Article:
An estimated 5.8 million Americans are currently living with Alzheimer’s disease. This startling statistic is expected to worsen in the coming decades, with a whopping 14 million people expected to be diagnosed with the disease by 2060. Alzheimer’s disease is just one of many age-related illnesses that may be caused by poor diet, stress, smoking and excess alcohol consumption. These lifestyle habits contribute to the body’s levels of oxidative stress, a common contributor to chronic disease.
Oxidative stress is caused by the body’s inability to break down the toxic byproducts of the metabolic process, called free radicals. As the body ages, its ability to flush out free radicals declines exponentially, contributing to the occurrence of cardiovascular and inflammatory conditions, cancers and cognitive decline. The brain is especially susceptible to free radical damage due to the high level of oxygen required to process sensory information and control movement and behavior. Free radical attacks on the brain can compromise DNA, destroy neurons and throw off the balance of amino acids, creating a perfect storm leading to possible brain fog, memory loss, dementia and Alzheimer’s disease.
Research suggests the best defense against oxidative stress and cognitive illness is good nutrition. Antioxidants are a key player in the fight against free radical damage, and can be found in vitamin-rich foods like citrus fruits, green tea, cocoa and berries. A superstar antioxidant compound called resveratrol, found in the skin of red grapes, has been shown in preliminary studies to delay cognitive decline and improve memory function in those with mild to moderate Alzheimer’s disease. Additional brain-boosting supplements include vitamins C and D3, which support the health of neurons and regulate brain hormones to increase mental performance. Additionally, optimal levels of magnesium in the body can lower blood pressure and reduce the occurrence of migraine headaches.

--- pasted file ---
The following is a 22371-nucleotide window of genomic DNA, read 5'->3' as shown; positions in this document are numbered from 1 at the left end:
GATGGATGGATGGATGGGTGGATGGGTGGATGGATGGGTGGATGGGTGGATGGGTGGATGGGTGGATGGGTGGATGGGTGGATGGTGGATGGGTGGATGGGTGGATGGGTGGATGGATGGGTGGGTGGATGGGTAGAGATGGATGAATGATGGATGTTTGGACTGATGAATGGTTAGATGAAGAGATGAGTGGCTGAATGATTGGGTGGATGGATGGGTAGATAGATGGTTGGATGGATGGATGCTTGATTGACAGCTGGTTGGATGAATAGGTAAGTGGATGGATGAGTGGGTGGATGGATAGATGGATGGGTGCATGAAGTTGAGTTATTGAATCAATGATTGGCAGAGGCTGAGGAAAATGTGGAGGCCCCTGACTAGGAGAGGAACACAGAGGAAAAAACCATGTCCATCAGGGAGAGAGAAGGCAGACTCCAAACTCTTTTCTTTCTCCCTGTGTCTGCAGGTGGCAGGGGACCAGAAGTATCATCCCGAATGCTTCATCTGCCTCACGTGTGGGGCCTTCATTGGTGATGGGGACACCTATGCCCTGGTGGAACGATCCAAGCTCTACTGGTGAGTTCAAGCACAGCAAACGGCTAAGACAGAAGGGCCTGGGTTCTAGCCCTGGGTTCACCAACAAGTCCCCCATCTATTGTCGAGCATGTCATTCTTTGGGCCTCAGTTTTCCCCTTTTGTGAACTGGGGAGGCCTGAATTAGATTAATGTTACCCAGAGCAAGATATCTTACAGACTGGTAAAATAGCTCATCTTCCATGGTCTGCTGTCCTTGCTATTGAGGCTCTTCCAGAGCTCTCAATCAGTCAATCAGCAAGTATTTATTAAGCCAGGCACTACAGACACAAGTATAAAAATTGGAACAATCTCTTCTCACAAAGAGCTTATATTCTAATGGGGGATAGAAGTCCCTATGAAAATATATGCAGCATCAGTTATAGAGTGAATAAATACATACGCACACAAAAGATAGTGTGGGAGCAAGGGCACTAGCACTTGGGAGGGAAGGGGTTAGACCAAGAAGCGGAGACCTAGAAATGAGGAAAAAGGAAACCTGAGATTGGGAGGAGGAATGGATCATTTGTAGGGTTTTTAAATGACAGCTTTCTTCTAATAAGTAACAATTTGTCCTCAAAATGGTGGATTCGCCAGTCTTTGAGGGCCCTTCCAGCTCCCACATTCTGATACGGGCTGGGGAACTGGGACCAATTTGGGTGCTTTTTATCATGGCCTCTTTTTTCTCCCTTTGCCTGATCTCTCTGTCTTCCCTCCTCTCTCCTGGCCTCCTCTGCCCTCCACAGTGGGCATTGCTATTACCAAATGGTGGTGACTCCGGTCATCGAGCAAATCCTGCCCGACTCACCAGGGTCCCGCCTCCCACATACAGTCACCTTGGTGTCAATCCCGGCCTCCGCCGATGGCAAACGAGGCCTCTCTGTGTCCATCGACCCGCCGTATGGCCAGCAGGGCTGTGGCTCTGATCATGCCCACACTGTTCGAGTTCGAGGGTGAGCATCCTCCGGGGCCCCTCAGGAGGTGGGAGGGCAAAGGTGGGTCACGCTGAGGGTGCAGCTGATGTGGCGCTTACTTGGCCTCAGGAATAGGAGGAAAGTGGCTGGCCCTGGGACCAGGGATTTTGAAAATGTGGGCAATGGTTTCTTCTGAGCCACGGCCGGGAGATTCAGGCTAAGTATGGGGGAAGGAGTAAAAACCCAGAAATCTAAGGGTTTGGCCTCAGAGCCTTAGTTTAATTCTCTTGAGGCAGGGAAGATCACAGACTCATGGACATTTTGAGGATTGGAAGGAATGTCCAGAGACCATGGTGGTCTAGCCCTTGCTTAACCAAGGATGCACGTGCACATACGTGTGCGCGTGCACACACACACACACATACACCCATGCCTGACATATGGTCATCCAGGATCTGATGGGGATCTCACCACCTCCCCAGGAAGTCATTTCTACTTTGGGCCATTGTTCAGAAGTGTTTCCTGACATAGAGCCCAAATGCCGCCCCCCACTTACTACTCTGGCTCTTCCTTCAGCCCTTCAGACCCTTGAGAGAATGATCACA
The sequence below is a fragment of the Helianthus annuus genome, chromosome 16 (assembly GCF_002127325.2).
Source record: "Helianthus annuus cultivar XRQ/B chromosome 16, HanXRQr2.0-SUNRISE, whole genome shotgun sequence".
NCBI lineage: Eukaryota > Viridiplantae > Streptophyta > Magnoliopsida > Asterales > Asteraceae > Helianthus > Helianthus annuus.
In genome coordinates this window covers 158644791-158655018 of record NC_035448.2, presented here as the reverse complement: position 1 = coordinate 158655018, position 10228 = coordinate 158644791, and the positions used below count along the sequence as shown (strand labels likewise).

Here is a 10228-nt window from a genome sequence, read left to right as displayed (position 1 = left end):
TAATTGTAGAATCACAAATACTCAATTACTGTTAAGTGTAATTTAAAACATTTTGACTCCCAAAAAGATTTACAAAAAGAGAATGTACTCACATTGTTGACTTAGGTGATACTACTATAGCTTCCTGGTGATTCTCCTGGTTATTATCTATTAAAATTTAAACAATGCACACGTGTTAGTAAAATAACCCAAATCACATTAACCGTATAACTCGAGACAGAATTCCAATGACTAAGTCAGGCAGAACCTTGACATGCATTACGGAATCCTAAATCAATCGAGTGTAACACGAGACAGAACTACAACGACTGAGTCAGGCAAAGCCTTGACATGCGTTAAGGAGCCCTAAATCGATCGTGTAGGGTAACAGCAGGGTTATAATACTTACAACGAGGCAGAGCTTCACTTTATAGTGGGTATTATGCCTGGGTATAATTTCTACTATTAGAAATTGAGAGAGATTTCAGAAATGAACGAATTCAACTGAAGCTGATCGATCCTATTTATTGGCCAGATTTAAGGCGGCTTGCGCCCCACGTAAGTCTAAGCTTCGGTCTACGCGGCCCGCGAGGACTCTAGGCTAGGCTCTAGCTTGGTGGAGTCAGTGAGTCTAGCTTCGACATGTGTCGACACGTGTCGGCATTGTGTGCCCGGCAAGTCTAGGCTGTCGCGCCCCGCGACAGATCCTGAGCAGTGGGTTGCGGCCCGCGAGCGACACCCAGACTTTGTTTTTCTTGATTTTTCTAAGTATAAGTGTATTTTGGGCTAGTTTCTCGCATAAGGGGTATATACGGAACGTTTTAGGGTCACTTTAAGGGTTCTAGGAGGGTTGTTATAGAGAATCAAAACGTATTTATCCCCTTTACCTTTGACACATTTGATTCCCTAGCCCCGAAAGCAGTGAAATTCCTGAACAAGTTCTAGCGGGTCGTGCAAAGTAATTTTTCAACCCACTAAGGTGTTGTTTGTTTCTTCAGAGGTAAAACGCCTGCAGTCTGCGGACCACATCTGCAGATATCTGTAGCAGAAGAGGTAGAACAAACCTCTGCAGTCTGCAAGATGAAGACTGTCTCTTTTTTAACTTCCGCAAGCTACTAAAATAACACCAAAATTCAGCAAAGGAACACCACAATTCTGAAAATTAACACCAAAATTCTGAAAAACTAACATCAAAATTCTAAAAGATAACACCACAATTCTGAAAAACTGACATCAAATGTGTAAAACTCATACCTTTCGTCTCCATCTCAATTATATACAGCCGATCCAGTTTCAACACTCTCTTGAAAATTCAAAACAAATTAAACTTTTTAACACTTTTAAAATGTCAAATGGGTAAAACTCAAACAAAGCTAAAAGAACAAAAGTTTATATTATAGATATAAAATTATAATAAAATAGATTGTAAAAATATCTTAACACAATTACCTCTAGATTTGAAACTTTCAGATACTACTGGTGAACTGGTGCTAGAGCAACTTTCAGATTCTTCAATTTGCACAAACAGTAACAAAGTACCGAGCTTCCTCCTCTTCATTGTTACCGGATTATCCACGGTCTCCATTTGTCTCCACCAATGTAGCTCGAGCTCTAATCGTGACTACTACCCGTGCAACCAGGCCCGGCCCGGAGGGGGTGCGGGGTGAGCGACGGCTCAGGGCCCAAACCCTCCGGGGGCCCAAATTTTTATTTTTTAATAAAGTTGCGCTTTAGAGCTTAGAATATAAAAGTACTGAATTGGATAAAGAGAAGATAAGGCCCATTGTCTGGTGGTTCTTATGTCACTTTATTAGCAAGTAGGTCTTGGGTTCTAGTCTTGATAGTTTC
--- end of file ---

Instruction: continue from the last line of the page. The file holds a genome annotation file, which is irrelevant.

While the consumption of neuro-supportive foods is highly beneficial, it can be challenging to fit the recommended levels of every vitamin into the daily diet of average Americans. Some important nutrients are scarce in common foods, including resveratrol— you would need to consume 40 bottles of red wine daily to get a therapeutic dose. You can fill in the gaps with a daily multivitamin, including Oh Grape, which contains 500 mg of oxidative stress-fighting resveratrol, along with 2,000 IU of vitamin D, 600 mg of vitamin C and 150 mg of magnesium. Oh Grape’s powerful formula goes beyond brain health, supplying the compounds necessary to boost immunity, support cardiovascular health, prevent wrinkles and preserve muscle definition.